You are here

Envisaging the Art of Navigating Conceptual Complexity

In search of software combining artistic and conceptual insights (Part #1)


Published in Knowledge Organization (22), 1995, 1, pp. 2-9. Selected for inclusion in the Festschrift for Ingetraut Dahlberg by the International Society for Knowledge Organization
A. Introduction
Scope
Structural outliner
Implementation and practicalities
References

[Parts: Next | Last | All ] [Links: To-K | From-K | From-Kx | Refs ]


A. Introduction
This paper is concerned with approaches to the design and production of a range of software packages to demonstrate the feasibility of enhancing comprehension, and navigating complexity, using features uniquely dependent upon the richness and subtleties of artistic insight.

It is usual to distinguish conventional software strategies for navigating relational databases from software for purely artistic representation. Database navigation has already been enhanced by the use of spatial metaphors (windows, landscapes, etc). Multi-media features may be possible (video clips, sound, etc). Data can also be converted into graphic form (diagrams, pie charts, graphs, etc). Quite distinct from these approaches are the facilities offered by the increasingly sophisticated painting programs used by artists to manipulate colour and shape, notably with the purpose of creating "special effects" (as in video-clips) designed to capture the attention. Also distinct is visual (or experimental) mathematics, namely the experimental use of computer graphics by mathematicians sensitive to insights emerging from the aesthetic properties of the unusual forms they are able to generate. More suggestive are some of the features increasingly embodied in complex, multi-media computer games.

The concern here is with the design of a software package to demonstrate how the power of both "scientific" and "artistic" approaches may be integrated to enhance comprehension and navigation of complexity -- as well as offering new forms of creativity in response to complex policy conditions. Some operational web-based experiments by the author are discussed in the Implementation section below.

It is no longer widely believed that society has the collective ability to organize collaborative projects of a scope capable of making the breakthroughs called for by current challenges. There is a suspicion that the challenge calls for quite another approach that makes greater, and more imaginative, use of the information tools that our society has created in order to counteract the tendency for collaboration to become tokenistic and driven by narrow vested interests. Failing a new approach, projects now run the significant risk of being undermined by dynamics with which many are already all too familiar.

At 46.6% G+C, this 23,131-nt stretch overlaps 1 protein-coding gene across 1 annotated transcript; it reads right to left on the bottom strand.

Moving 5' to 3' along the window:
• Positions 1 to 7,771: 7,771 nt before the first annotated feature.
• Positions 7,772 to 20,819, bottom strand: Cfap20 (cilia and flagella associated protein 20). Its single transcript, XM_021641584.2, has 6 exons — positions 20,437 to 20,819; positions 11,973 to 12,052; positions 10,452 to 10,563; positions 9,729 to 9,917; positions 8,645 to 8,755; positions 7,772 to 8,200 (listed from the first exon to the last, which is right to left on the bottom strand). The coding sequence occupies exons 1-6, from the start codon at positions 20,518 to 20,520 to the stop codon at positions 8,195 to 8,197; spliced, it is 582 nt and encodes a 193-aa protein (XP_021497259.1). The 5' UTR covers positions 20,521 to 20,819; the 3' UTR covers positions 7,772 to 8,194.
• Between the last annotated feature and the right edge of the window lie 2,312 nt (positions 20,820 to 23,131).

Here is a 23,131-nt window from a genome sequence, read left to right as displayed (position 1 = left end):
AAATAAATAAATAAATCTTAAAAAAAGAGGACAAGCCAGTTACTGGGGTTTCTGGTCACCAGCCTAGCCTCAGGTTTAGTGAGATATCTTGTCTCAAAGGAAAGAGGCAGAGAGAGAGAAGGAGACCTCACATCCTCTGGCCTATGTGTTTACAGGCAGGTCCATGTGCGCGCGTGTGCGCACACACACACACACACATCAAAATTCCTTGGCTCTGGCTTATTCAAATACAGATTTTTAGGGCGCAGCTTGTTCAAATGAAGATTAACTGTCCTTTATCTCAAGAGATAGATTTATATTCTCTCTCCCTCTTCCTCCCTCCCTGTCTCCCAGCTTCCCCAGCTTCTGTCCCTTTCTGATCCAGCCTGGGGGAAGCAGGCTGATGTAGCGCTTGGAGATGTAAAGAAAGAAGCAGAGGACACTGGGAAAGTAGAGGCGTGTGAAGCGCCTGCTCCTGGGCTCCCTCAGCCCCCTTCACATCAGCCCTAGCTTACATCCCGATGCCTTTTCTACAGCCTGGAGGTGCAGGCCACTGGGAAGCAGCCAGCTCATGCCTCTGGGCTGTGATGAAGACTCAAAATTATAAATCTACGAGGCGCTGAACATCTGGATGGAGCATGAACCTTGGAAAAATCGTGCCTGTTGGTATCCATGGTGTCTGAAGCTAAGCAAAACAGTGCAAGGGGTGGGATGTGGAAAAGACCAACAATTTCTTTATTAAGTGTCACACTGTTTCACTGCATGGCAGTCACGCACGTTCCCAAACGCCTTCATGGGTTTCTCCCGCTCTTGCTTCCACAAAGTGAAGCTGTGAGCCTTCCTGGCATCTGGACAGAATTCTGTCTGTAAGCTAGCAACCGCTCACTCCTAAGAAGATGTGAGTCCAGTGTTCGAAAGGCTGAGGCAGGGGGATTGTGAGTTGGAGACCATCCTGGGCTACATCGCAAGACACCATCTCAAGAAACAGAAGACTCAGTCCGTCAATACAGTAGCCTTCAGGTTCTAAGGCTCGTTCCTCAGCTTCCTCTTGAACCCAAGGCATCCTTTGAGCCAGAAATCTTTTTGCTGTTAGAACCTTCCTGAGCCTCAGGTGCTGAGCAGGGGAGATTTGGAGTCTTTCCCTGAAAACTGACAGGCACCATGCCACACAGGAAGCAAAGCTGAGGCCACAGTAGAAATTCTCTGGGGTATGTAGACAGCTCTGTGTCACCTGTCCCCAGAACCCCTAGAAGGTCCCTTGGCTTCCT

The general concern here is that of obtaining an integrative perspective on any complex of social issues and potential responses, bearing in mind the need to zoom between levels of complexity and effectively to pan between different ordering systems. Issues of learning are then integral to any software specifications. Flexibility in reordering is fundamental -- in contrast to many systems based on somebody's "good idea at the time" (which later proves very costly to change in the light of new insights). There is a marked tendency for the replication of this kind of inadequate thinking in electronic conferences. There is every indication that there should instead be a heavy investment in moving towards what might be termed "conceptual scaffolding" that can facilitate higher orders of consensus -- using differences rather than becoming vulnerable to emergent differences. The future will undoubtedly make as much of the need for sociodiversity, and its cognitive equivalents, as current fashions make of biodiversity.

A key question is whether valuable insights into complexity, vital to governance of social processes, may only be representable and comprehensible through presentations of an essentially artistic nature. It is then their aesthetic properties that have valuable ordering and integrative functions. Given the well-demonstrated weaknesses of current international policy-making, it would be unwise to assume that this is not the case. There is also merit in asking why such possibilities are repressed rather than explored. Even in those special meetings, or journal issues, where the bridge between science and art is the focus, there has been little ability to establish any relationship to new organizations of knowledge for policy purposes. little ability to establish any relationship to new organizations of knowledge for policy purposes.


[Parts: Next | Last | All ] [Links: To-K | From-K | From-Kx | Refs ]